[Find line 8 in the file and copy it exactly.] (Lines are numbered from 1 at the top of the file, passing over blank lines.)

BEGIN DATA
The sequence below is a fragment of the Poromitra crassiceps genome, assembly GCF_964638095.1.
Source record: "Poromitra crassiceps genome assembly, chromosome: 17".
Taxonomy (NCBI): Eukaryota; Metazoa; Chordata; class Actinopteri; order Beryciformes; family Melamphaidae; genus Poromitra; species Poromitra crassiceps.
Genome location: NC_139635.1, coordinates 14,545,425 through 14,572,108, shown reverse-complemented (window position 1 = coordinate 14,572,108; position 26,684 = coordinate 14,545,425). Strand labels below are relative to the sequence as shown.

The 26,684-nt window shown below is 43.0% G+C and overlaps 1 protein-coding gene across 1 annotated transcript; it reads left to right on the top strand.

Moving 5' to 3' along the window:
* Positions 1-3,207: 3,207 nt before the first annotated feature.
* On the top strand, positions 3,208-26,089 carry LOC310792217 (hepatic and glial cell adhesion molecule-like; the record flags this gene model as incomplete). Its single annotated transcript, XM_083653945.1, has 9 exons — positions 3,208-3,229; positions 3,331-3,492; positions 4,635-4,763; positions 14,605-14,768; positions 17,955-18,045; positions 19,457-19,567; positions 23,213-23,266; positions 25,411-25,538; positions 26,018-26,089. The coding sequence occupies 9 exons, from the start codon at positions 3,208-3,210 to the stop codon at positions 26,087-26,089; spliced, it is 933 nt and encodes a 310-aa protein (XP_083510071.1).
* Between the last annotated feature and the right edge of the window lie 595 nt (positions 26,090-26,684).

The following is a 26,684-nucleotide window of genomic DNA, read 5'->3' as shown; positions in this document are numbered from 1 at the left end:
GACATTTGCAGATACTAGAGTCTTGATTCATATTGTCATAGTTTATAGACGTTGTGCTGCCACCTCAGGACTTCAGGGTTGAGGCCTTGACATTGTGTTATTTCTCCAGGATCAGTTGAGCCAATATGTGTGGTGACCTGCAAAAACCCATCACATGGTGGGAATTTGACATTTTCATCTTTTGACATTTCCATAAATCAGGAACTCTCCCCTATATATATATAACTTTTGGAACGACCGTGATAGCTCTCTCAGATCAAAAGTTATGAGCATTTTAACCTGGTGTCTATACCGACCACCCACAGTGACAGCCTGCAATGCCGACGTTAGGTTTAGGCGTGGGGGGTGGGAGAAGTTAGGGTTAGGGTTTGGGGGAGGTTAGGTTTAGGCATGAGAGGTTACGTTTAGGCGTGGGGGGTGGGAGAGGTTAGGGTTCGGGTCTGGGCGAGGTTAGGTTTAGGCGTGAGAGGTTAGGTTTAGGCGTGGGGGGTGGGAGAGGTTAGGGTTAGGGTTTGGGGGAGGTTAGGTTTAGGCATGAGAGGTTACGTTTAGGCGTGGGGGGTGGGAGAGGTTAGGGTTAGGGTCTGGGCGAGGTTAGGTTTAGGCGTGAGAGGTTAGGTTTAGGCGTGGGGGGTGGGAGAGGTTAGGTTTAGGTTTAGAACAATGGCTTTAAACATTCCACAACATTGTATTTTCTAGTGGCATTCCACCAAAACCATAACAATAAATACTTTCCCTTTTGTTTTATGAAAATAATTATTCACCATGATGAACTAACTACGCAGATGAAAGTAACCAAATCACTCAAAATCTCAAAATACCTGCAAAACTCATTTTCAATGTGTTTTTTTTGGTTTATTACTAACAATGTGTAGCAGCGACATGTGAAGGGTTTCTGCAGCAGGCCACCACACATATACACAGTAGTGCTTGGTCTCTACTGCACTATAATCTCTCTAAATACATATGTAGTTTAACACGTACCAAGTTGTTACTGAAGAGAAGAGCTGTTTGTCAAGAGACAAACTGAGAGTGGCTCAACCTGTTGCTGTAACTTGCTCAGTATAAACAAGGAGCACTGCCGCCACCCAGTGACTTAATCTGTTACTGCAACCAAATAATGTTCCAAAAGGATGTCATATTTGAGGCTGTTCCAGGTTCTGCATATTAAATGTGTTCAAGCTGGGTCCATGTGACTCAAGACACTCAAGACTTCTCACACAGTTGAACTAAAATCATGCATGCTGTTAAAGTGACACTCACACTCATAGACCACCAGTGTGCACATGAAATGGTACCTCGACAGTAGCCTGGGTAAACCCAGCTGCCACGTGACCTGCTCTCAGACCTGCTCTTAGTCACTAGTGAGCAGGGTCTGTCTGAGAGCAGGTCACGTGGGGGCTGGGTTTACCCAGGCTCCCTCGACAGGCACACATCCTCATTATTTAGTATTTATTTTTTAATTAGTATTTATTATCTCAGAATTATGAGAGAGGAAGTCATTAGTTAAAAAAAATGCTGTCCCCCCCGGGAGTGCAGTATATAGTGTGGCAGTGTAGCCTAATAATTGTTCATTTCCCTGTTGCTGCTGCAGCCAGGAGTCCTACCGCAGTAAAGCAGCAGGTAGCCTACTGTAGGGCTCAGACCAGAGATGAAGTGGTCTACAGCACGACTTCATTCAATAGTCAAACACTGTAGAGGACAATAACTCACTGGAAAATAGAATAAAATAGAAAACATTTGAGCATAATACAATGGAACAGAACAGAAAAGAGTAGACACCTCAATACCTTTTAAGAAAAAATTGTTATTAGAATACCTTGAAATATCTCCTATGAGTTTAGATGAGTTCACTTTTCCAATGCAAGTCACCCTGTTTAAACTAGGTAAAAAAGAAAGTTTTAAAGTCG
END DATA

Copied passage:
* On the top strand, positions 3,208-26,089 carry LOC310792217 (hepatic and glial cell adhesion molecule-like; the record flags this gene model as incomplete). Its single annotated transcript, XM_083653945.1, has 9 exons — positions 3,208-3,229; positions 3,331-3,492; positions 4,635-4,763; positions 14,605-14,768; positions 17,955-18,045; positions 19,457-19,567; positions 23,213-23,266; positions 25,411-25,538; positions 26,018-26,089. The coding sequence occupies 9 exons, from the start codon at positions 3,208-3,210 to the stop codon at positions 26,087-26,089; spliced, it is 933 nt and encodes a 310-aa protein (XP_083510071.1).